The Flip Side of GeniY: Enhanced Role of the Teacher

This generation of iYer’s brings many “firsts” with them as a group into the 21st century. And as facilitators of their learning, our effectiveness in serving them multiplies as we seek to unravel the meaning of these “firsts.”

Courtesy of | photoraidz
Courtesy of | photoraidz

In a recent blog, Tim Elmore emphasizes that this generation of youth is the first who does not need adults to get information – they are always connected. This quote from Elmore’s post is brief yet full of meaning; it is truthful but motivates and excites me:

Consider how this difference changes the role of an adult. Because information is everywhere, we are no longer brokers of data. They don’t need us for information, but for interpretation. We must help them make sense of all they know. Our job isn’t to enable them to access data, but to process data and form good decisions.

You can either read this and be frustrated or read it as I do and get excited. Why? Because this is not a problem at all but an opportunity to get education back to its roots: giving students skill sets to live life successfully…beyond the walls of your classroom. 

Help your students make sense of this life and give them skills to interpret it.This begins to get back to the essence of what it really means to educate.

Community Input: What ideas do you have for helping your students interpret life around them as they are in your classroom? 


5 thoughts on “The Flip Side of GeniY: Enhanced Role of the Teacher

  1. I don’t know, perhaps honest assessment of your students current status in the respective field (both collective and individual), establishing practical learning targets, and creating tangible goals to guide them from where they are to where they can be? All of this bathed in the powerful student-pupil relationship, so as to foster inspiration, and desire for growth? Hmm? Where have I heard this before? 🙂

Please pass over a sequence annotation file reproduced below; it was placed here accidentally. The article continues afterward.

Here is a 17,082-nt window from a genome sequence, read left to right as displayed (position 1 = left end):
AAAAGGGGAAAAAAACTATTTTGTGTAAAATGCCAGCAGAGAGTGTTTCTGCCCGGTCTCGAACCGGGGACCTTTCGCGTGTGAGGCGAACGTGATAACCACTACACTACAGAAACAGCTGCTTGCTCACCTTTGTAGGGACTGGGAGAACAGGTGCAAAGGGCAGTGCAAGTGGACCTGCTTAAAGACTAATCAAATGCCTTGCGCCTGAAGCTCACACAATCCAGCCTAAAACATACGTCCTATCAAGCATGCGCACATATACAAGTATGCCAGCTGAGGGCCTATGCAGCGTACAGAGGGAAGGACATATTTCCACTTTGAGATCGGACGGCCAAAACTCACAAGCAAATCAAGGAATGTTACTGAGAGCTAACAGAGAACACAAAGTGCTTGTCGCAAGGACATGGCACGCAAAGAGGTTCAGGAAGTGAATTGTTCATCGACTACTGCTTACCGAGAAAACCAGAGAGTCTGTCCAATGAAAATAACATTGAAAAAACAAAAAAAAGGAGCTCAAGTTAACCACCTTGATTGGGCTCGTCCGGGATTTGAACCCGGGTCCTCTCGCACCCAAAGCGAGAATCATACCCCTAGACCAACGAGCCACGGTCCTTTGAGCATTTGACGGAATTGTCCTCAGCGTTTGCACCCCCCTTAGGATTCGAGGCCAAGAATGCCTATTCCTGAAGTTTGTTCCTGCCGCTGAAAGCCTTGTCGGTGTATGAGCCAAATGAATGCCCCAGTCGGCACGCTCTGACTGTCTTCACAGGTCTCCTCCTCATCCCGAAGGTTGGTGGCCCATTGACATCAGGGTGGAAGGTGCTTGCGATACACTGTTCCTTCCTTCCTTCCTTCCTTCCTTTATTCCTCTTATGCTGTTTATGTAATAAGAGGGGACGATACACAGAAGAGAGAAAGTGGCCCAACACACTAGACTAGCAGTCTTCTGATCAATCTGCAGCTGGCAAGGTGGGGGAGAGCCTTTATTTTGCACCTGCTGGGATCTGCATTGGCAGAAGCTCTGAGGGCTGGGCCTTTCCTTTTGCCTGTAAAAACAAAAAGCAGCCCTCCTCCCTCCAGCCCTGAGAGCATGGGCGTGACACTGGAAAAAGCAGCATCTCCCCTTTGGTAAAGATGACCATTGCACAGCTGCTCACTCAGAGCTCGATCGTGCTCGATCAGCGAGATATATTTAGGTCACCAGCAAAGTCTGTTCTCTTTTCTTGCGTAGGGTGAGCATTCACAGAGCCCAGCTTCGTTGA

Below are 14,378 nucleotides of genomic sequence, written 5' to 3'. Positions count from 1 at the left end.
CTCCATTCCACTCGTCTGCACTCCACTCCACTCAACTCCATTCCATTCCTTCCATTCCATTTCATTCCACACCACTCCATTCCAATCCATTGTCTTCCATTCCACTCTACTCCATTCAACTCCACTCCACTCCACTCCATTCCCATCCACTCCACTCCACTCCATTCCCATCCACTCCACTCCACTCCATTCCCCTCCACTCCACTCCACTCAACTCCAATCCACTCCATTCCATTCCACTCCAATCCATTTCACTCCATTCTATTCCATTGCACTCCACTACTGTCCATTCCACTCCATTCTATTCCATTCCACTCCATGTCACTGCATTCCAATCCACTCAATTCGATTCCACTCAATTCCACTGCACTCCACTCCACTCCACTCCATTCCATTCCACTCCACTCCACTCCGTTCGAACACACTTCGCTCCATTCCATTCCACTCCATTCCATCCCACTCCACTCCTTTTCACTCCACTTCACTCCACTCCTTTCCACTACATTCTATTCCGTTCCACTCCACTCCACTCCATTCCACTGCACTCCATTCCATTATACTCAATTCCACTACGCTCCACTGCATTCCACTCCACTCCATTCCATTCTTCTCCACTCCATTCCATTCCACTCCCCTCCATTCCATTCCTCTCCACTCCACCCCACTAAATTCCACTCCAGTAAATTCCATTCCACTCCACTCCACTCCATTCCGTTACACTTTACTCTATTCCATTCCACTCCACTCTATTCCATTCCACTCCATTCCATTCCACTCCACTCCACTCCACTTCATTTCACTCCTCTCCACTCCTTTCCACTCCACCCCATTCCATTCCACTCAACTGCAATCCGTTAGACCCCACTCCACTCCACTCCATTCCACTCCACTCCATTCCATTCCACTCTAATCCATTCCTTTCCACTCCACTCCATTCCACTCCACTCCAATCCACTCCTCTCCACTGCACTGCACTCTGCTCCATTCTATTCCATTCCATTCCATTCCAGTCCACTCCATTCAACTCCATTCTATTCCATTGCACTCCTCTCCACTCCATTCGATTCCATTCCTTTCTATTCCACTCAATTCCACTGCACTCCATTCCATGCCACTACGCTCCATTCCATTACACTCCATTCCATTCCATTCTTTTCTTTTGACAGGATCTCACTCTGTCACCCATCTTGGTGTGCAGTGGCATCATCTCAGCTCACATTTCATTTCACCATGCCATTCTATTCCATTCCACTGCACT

2. Some good ideas, Jonathan. I read something from Seth Godin titled Stop Stealing Our Dreams (free on his website) where he talks about the fact that we do not live in an age of production but of connection and that is so true. There is such a sea of information out there that this generation is not skilled at interpreting. You nailed it with your ideas of practical/tangible goals for guidance with heavy emphasis on the relational factor. Thanks for your comments!

  3. I’m sure the ability to find any piece of information eventually leads to a sense of lethargy in the classroom. How do you keep your students interested if they know they have all the information available at the tips of their fingers? Especially with the growing sense that everyone can interpret information themselves and integrate it into their own reality? They may not see that they need someone to process that data for them.

    • Thanks for your reply, Jehu. I appreciate your reading and commenting on my post. You bring up a good question. Even though a student has a sea of information, my role as a teacher is to help them synthesize ideas that might have been unrelated islands of thought in the student’s minds.

      One challenge with this iY generation is well-stated by Tim Elmore. Elmore, who wrote Artificial Maturity, says that kids today are overexposed to information far earlier than they are ready and kids today are underexposed to real-life experiences far later than they are ready.

      This is such a true statement and it is bringing the incongruence of these two statements together that truly raises the level of value of a teacher. Every student processing information into their own reality on their own can be dangerous for the student, especially as many have no idea of how to make sound decisions.

      We are working with a great generation with these students but we as teachers need to know how they are wired to truly help them move to success.

      Thank you again for commenting on my post and hope to have you again!

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